Saturday, May 19, 2007

I didn't get to meet General Petraeus

GENERAL DAVID PETRAEUS, Commander of Multi National Forces—Iraq, gives a speech in honor of Command Sgt. Maj. Jeff Mellinger. Photo by Caleb Schaber

It was one of those days where I was stuck in the florescent holding cell other wise known as the Combined Press Information Center (CPIC) in Baghdad's Green Zone. Occasionally they throw me a bone and let me go outside and play.

“Tomorrow, we are going to go to Camp Victory to see Command Sgt. Maj. Mellinger's Change of Responsibility Ceremony,” a Major at CPIC tells me.

I never heard of the guy and was not even aware what he did.

“You might get to talk to General Petraeus if you go,” he continued.

OK, I am in, I say and make plans to wake up at 0600 on a Saturday. We got to drive across Baghdad down what is termed "the most dangerous road in Iraq," in the daylight, to Camp Victory, which is sort of a death wish in retrospect. I put in my ear plugs, just in case we hit a IED or EFP in our armored bus.

We arrived late, which was bad all around. We had probably 20 journalists, mostly Iraqis, who had to scramble to put up their cameras. The ceremony had started when we walked in.

I tried to get some pictures and footage, but it was mostly a goatfuck, I had been to the Palace before, and I am allowed to walk around their unescorted. This time I was there I had to ask permission to move more than three feet and that really doesn't make me happy. I had a few Specialists giving me shit because I moved four feet and tried to get a picture. So I got another soldier that outranked that Specialist, who only outranks Privates, so I could do my job and take pictures.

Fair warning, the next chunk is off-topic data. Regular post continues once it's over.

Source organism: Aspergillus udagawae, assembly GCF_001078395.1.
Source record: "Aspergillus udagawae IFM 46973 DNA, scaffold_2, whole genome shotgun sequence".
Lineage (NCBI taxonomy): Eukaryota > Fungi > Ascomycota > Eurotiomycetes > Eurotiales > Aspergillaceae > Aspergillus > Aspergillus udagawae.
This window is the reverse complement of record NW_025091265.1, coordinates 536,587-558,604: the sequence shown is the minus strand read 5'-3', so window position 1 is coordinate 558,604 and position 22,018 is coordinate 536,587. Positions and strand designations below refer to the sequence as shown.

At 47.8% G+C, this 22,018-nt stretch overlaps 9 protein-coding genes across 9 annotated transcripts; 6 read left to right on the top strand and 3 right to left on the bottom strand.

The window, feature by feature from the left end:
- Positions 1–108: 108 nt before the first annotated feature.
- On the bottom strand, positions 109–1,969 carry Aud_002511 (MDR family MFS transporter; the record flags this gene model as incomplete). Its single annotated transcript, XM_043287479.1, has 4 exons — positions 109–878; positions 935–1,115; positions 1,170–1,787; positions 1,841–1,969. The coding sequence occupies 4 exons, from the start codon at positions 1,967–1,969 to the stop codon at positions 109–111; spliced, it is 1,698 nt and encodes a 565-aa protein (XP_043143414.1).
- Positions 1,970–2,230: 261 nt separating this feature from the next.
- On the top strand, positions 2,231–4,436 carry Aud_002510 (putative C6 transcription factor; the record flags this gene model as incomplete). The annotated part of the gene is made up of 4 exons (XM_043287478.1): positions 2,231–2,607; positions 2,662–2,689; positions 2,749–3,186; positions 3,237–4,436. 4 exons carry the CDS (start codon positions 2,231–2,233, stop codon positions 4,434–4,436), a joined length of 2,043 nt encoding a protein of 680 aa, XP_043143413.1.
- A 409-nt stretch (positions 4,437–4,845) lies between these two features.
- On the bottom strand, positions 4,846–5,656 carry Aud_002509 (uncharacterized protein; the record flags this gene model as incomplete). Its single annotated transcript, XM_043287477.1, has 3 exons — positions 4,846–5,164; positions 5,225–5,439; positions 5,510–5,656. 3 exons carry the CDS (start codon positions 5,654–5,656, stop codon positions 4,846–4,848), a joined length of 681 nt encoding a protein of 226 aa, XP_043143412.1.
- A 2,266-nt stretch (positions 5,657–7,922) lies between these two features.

After the Ceremony, General Petraeus walked by me but did not give us any interviews. We did, however, get to talk to Command Sgt. Maj. Jeff Mellinger.

For more information on Mellinger, I have another article I wrote.

I had asked several people I know if they had any questions for Petraeus. Starrman said: Ask him if he thinks a timetable for troop withdrawal would be a benefit or not.

Crow emailed me the following:

“You might ask him why he thinks so many soldiers and command staff that have formerly served there have made recommendations for withdrawal.”

“Another question might be whether the"surge" strategy was his recommendation to address the military situation there, or if the decision was made at another level. If it was his recommendation, was this influenced by political factors?”

And –W emailed me this: “Ask him if he can keep a straight face when listening to the civilian leadership of the war, and how he resists decking them when the opportunity arises.”

Well, those questions are left unanswered, of course I did ask a few to Mellinger. He said, for instance, in regards to Crow's first question about former military officials criticizing the war, that he didn't think that any of them had knowledge of Iraq and challenged me to give him a name so he could comment further. I didn't have one. You can see his reply in the video. If I get a chance to talk to Patraeus, I will try and find some answers to your questions. That is my job, you know.

It was an honor to meet both CSM Mellinger and CSM Hill. They are the representatives of the Non Commissioned Officers in this war and are both very down to earth men.

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